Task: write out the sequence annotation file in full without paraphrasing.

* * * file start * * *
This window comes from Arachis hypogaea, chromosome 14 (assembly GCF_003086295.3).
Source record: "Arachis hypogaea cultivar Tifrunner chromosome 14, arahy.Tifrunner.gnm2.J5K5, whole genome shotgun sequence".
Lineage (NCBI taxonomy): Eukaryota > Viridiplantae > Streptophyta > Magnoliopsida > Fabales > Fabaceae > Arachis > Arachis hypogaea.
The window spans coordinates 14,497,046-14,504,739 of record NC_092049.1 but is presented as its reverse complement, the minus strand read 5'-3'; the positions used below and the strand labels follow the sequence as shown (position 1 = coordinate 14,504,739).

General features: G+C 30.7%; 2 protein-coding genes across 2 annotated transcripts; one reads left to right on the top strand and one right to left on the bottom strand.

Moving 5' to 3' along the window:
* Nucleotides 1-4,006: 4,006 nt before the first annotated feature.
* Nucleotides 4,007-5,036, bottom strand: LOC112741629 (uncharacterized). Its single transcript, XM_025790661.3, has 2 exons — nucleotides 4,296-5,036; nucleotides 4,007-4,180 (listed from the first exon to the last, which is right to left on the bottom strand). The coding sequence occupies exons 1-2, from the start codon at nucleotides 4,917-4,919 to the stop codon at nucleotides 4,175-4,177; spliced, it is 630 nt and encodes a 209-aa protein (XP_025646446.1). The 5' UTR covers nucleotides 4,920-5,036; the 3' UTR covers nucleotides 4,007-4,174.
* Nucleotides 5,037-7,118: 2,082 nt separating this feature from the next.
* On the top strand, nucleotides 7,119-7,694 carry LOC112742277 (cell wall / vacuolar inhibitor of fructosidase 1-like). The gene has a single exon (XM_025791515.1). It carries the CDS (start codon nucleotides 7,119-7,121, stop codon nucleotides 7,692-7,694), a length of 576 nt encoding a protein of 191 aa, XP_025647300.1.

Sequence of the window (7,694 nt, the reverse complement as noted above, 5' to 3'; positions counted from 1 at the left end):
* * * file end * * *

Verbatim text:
This window comes from Arachis hypogaea, chromosome 14 (assembly GCF_003086295.3).
Source record: "Arachis hypogaea cultivar Tifrunner chromosome 14, arahy.Tifrunner.gnm2.J5K5, whole genome shotgun sequence".
Lineage (NCBI taxonomy): Eukaryota > Viridiplantae > Streptophyta > Magnoliopsida > Fabales > Fabaceae > Arachis > Arachis hypogaea.
The window spans coordinates 14,497,046-14,504,739 of record NC_092049.1 but is presented as its reverse complement, the minus strand read 5'-3'; the positions used below and the strand labels follow the sequence as shown (position 1 = coordinate 14,504,739).

General features: G+C 30.7%; 2 protein-coding genes across 2 annotated transcripts; one reads left to right on the top strand and one right to left on the bottom strand.

Moving 5' to 3' along the window:
* Nucleotides 1-4,006: 4,006 nt before the first annotated feature.
* Nucleotides 4,007-5,036, bottom strand: LOC112741629 (uncharacterized). Its single transcript, XM_025790661.3, has 2 exons — nucleotides 4,296-5,036; nucleotides 4,007-4,180 (listed from the first exon to the last, which is right to left on the bottom strand). The coding sequence occupies exons 1-2, from the start codon at nucleotides 4,917-4,919 to the stop codon at nucleotides 4,175-4,177; spliced, it is 630 nt and encodes a 209-aa protein (XP_025646446.1). The 5' UTR covers nucleotides 4,920-5,036; the 3' UTR covers nucleotides 4,007-4,174.
* Nucleotides 5,037-7,118: 2,082 nt separating this feature from the next.
* On the top strand, nucleotides 7,119-7,694 carry LOC112742277 (cell wall / vacuolar inhibitor of fructosidase 1-like). The gene has a single exon (XM_025791515.1). It carries the CDS (start codon nucleotides 7,119-7,121, stop codon nucleotides 7,692-7,694), a length of 576 nt encoding a protein of 191 aa, XP_025647300.1.

Sequence of the window (7,694 nt, the reverse complement as noted above, 5' to 3'; positions counted from 1 at the left end):